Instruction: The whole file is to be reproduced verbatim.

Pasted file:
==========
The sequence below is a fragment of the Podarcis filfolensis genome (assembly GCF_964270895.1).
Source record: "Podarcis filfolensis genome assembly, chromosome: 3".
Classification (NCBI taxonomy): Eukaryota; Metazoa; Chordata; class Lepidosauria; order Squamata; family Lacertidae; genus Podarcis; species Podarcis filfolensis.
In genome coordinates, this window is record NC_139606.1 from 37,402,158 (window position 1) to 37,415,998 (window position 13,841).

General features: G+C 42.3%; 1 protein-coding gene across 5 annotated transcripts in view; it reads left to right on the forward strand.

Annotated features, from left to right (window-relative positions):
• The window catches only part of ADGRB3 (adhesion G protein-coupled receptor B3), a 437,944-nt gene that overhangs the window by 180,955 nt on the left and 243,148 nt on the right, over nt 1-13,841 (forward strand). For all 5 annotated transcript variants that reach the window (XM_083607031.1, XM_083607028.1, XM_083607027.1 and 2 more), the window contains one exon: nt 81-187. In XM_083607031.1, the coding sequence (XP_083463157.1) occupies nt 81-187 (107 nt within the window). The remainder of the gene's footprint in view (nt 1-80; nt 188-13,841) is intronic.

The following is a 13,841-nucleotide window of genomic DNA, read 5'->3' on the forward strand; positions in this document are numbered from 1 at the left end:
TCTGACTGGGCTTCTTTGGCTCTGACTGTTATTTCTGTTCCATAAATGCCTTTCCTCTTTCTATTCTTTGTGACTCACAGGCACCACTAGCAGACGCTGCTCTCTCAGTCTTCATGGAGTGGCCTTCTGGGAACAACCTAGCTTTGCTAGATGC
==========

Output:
The sequence below is a fragment of the Podarcis filfolensis genome (assembly GCF_964270895.1).
Source record: "Podarcis filfolensis genome assembly, chromosome: 3".
Classification (NCBI taxonomy): Eukaryota; Metazoa; Chordata; class Lepidosauria; order Squamata; family Lacertidae; genus Podarcis; species Podarcis filfolensis.
In genome coordinates, this window is record NC_139606.1 from 37,402,158 (window position 1) to 37,415,998 (window position 13,841).

General features: G+C 42.3%; 1 protein-coding gene across 5 annotated transcripts in view; it reads left to right on the forward strand.

Annotated features, from left to right (window-relative positions):
• The window catches only part of ADGRB3 (adhesion G protein-coupled receptor B3), a 437,944-nt gene that overhangs the window by 180,955 nt on the left and 243,148 nt on the right, over nt 1-13,841 (forward strand). For all 5 annotated transcript variants that reach the window (XM_083607031.1, XM_083607028.1, XM_083607027.1 and 2 more), the window contains one exon: nt 81-187. In XM_083607031.1, the coding sequence (XP_083463157.1) occupies nt 81-187 (107 nt within the window). The remainder of the gene's footprint in view (nt 1-80; nt 188-13,841) is intronic.

The following is a 13,841-nucleotide window of genomic DNA, read 5'->3' on the forward strand; positions in this document are numbered from 1 at the left end:
TCTGACTGGGCTTCTTTGGCTCTGACTGTTATTTCTGTTCCATAAATGCCTTTCCTCTTTCTATTCTTTGTGACTCACAGGCACCACTAGCAGACGCTGCTCTCTCAGTCTTCATGGAGTGGCCTTCTGGGAACAACCTAGCTTTGCTAGATGC